Kudos to Kari, Jessica, and Jenny on the agree side and Dalton, and Brooke on the disagree side of the debate made it so difficult for me to pick a side as both parties argued their points so beautifully.
When I saw this topic, I had a stance to be on the agree side with the thought that teachers are respectable members of society, our voices need to be heard, and our voices can make a change. Then as usual I looked at myself, although I hold strong opinions about specific positions, I worry about putting them out there. How do I debate controversial issues where people can come at me for having such a stand? How do I convince people with varying standpoints, whose biases are based on their upbringing, exposure, and experience as mine is based on those too?
Then I decided that, NO, it is not the teacher’s responsibility to use technology and social media to promote social justice!
I especially dislike the word “responsibility” in this topic because of the extra weight it puts on teachers. Teachers can choose to advocate for social reforms or not, it has nothing to do with being in the profession. It is good enough that teachers teach their students as they should, and model a good moral standpoint but now adding publicly fighting for social justice should be at their discretion. Will the school back teachers up no matter the standpoint they take or does it have to be aligned with the position of the school? If it has to be based on the school’s standpoint, then it is not genuine and if it is not genuine, it cannot be effective. raising a voice online standing aloof in real life.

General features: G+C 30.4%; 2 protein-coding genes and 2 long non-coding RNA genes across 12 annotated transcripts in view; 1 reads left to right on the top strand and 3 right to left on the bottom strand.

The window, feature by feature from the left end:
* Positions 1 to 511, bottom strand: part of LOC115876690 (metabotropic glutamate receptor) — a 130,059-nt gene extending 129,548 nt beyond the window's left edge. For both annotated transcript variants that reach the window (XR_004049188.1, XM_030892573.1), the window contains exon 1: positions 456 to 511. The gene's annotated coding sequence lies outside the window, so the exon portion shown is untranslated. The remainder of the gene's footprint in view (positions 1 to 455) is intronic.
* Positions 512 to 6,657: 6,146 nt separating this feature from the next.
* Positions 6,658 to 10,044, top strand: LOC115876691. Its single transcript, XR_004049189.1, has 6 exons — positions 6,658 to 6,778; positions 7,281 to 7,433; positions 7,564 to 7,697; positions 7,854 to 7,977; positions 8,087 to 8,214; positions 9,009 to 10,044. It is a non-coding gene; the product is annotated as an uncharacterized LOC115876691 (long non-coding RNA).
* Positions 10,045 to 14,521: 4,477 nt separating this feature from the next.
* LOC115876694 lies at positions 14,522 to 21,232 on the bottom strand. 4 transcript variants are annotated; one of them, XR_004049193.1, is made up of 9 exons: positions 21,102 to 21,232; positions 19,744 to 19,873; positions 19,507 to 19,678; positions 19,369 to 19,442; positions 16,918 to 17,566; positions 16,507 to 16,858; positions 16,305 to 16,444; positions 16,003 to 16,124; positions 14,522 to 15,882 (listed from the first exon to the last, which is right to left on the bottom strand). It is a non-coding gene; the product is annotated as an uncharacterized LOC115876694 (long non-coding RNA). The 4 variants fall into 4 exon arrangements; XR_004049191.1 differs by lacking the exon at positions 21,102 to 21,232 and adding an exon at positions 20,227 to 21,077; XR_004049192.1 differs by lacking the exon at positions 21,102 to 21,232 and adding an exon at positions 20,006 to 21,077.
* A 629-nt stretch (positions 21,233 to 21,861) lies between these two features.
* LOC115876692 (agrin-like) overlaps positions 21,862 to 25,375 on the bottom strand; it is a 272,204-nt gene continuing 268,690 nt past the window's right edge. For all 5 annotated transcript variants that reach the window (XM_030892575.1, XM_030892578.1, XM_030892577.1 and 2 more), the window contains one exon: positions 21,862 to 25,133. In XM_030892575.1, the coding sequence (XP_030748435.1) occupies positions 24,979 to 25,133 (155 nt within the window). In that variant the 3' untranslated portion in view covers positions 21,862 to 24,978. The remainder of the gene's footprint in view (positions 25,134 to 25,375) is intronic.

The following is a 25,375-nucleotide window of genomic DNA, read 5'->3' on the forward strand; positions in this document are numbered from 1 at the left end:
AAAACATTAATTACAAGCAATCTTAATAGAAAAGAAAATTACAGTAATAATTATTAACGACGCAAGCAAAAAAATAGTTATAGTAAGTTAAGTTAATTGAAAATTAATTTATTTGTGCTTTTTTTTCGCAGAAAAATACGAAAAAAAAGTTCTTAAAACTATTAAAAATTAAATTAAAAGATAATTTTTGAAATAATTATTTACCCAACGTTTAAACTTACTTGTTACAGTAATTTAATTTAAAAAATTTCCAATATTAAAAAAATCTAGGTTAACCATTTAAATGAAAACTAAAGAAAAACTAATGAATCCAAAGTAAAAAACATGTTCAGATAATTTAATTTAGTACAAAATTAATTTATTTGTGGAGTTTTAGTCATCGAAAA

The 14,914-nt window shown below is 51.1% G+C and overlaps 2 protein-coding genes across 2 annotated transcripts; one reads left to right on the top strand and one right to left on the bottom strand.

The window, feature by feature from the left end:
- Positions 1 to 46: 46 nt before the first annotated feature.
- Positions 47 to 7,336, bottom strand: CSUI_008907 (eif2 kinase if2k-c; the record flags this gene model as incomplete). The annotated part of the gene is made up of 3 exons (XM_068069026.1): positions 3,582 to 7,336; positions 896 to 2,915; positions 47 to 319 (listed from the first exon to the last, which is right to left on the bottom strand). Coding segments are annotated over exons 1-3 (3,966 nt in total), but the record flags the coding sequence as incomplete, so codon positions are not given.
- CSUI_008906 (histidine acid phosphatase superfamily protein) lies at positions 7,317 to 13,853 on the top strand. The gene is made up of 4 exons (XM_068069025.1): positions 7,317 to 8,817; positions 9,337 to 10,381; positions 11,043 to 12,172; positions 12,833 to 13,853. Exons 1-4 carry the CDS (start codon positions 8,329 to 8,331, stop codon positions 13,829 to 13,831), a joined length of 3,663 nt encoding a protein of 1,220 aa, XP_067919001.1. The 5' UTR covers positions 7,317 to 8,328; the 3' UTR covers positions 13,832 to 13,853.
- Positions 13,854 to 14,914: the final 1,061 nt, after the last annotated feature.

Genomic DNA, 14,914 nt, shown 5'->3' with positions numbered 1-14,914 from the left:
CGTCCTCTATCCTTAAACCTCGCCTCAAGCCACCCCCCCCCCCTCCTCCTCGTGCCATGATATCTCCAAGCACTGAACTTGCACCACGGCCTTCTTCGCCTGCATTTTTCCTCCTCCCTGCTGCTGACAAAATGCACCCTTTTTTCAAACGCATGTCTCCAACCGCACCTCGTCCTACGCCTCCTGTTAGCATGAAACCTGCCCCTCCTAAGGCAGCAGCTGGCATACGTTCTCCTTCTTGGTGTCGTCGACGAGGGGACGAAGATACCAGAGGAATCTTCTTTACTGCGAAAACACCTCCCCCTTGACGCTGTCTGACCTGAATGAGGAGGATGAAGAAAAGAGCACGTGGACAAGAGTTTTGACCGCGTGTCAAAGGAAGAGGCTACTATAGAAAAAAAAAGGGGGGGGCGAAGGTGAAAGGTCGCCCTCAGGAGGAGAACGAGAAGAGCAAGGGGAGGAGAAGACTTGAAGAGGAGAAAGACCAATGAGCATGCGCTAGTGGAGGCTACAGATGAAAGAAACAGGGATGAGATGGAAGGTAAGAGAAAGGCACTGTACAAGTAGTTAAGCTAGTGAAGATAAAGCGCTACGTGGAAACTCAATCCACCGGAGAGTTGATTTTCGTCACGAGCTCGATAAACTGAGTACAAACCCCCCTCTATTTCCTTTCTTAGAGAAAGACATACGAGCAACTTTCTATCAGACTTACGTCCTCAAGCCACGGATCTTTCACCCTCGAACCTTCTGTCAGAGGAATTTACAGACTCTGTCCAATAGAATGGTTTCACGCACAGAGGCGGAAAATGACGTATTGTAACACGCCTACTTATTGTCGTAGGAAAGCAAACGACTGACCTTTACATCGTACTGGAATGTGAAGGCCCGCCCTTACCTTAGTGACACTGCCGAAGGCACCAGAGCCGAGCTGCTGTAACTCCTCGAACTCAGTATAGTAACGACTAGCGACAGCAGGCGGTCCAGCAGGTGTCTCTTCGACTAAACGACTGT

I thoroughly enjoyed reading the article “Genuine Social Media Activism: A guide for Going Beyond the Hashtag”. Genuine social media activism is supported by concrete actions, donations, and measurable commitments to change. Some hashtags are made to gain traction, for appearance, and not necessarily to share what one believes in. What is the point of that? Sharing a standpoint in a quest for change requires much more than just posting for online validation.
Making the use of technology and social media to promote social justice the responsibilities of teachers may also have a grievous effect. For example, in the case of Frank in the article “Teachers, Politics and Social Media: A Volatile Mix”. Frank got fired for tweeting certain opinions to the then president of the United States.
Although there was a bit of back and forth for his reinstatement, I would rather not be in such a position at all. We may argue that he was on the other side of the argument, but so will some of the views we hold. What if I don’t agree that “Black Lives Matter” (Of course black lives matter). If I am on the other side of what is being fought for? Will I still be required to use my voice using technology and social media platforms?
It is the responsibility of a teacher to teach, nurture her students, care for and love them genuinely, and be a good role model to them because students tend to do what they say more than what they are told to do. Teachers should not be saddled with the responsibility of using technology and/or social media to promote social justice.